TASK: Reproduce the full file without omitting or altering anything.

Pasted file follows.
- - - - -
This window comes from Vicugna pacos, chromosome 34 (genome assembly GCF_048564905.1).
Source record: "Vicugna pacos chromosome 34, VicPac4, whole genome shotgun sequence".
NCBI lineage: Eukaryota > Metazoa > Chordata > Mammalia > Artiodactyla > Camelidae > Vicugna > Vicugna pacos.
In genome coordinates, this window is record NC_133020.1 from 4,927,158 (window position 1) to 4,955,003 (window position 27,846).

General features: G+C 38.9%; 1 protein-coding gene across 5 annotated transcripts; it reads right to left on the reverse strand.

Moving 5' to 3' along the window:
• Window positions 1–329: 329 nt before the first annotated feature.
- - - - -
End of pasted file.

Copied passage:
This window comes from Vicugna pacos, chromosome 34 (genome assembly GCF_048564905.1).
Source record: "Vicugna pacos chromosome 34, VicPac4, whole genome shotgun sequence".
NCBI lineage: Eukaryota > Metazoa > Chordata > Mammalia > Artiodactyla > Camelidae > Vicugna > Vicugna pacos.
In genome coordinates, this window is record NC_133020.1 from 4,927,158 (window position 1) to 4,955,003 (window position 27,846).

General features: G+C 38.9%; 1 protein-coding gene across 5 annotated transcripts; it reads right to left on the reverse strand.

Moving 5' to 3' along the window:
• Window positions 1–329: 329 nt before the first annotated feature.